Hellbender Journal 5, no. 2

from Multimedia Library Collection:
Earth First! Movement Writings

Hellbender Journal 5, no. 2, first page

Hellbender Journal 5, no. 2 (Winter 1999). Environment and Society Portal. Multimedia Library. http://www.environmentandsociety.org/node/8181.

Hellbender Journal is a voice for forest activists working towards the protection of the Allegheny Forests in Pennsylvania.  In this issue, Rachel Martin takes over as editor. The issue focuses on the Forest Service’s opening of the Allegheny National forest to clearcutting, the effects on local people in Lynch, Pennsylvania, and the response of activists.

Table of Contents

  • Getting the Cut out on the Allegheny!
  • Where Have All the Loggers Gone?
  • Dear Snappy the Hellbender
  • Oil Drilling Contaminates Water in Lynch
  • Toxic Waste in Tionesta
  • Willamette Industries: Pennsylvania and around the Nation
  • Public Comment Needed Now for Threatened and Endangered Species
  • EPA Proposes to Get Tough Against Logging-Caused H2O Pollution
  • Endangered Species Spotlight: The Butternut Tree, Freshwater Mussels
  • The North Country National Scenic Trail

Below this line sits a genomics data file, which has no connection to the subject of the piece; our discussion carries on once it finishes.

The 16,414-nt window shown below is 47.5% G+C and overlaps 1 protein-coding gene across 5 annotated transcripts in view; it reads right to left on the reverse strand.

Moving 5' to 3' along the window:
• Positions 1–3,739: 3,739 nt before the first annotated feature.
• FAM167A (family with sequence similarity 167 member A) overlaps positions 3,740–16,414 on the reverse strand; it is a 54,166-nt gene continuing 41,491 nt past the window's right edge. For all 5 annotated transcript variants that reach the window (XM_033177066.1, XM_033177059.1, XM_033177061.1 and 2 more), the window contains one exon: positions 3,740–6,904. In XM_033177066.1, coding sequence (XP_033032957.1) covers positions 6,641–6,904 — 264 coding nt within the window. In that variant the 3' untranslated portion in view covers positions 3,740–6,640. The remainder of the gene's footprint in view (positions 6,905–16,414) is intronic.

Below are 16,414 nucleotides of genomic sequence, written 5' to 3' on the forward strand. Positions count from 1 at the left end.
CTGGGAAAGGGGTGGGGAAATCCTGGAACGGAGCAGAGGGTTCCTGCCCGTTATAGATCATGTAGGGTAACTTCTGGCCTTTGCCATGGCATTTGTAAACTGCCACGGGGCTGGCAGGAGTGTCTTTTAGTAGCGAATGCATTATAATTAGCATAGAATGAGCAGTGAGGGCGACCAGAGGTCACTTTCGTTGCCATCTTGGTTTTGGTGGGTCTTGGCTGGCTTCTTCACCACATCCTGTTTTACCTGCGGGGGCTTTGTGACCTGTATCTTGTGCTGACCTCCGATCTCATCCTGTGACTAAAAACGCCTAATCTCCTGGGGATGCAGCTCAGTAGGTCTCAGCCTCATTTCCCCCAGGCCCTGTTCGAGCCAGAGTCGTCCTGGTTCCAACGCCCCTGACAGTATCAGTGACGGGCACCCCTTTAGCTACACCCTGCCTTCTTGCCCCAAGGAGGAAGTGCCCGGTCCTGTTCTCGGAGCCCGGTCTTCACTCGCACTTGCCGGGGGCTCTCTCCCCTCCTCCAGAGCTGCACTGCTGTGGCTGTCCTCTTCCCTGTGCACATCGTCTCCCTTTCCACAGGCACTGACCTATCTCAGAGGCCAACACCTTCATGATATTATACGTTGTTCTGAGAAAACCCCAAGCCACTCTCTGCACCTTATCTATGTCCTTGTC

• Ski Resort Logs Blue Knob State Park
  • Scene as a Task of Thought by Theresa Darling
  • Roadless Area Protection Needed in the Allegheny
  • Jim Lynch Gets an Earful at “Public” Meeting
  • Keep Those Letters Coming! Stop the East Side Disaster!
  • ADP Activists Lobby PA Delegation
  • State Forests Management Plan Delayed … Again
  • Sixth Annual Forest Defenders’ Fall Gathering
  • ADP Family Weekend
  • The ADP Traveling Workshop
  • Philly Group off to a Great Start!
  • US Forest Service Drafts New Planning Regulations
  • Clearcutting for Kids: Your Tax Dollars at Work Waste
  • Eyes on the Forest Service: ADP Guide to Timber Sales

After a sweet summer in these woods, free from the chainsaws, in September, once again, the Forest Service sought to work around the laws, and opened the Allegheny National Forest to clearcutting. Folks in Lynch, PA experienced one assault on their drinking water and health after another from rampant oil drilling near their homes, the Grine family in Tionesta experienced more intimidation and harassment, and the folks fighting Willamette’s chip and paper mills unfortunately have seen no respite from the noise and pollution. Despite these struggles, my hope for a wild and free Allegheny has been consistently restored. […] People throughout the region are raising their voices and continuing to fight for our forests. I’m assured we’ll see a wild Allegheny yet!

—Rachel Martin

All rights reserved. This issue is available at the library of the Rachel Carson Center at the LMU Munich. With questions, contact us at portal@carsoncenter.lmu.de.

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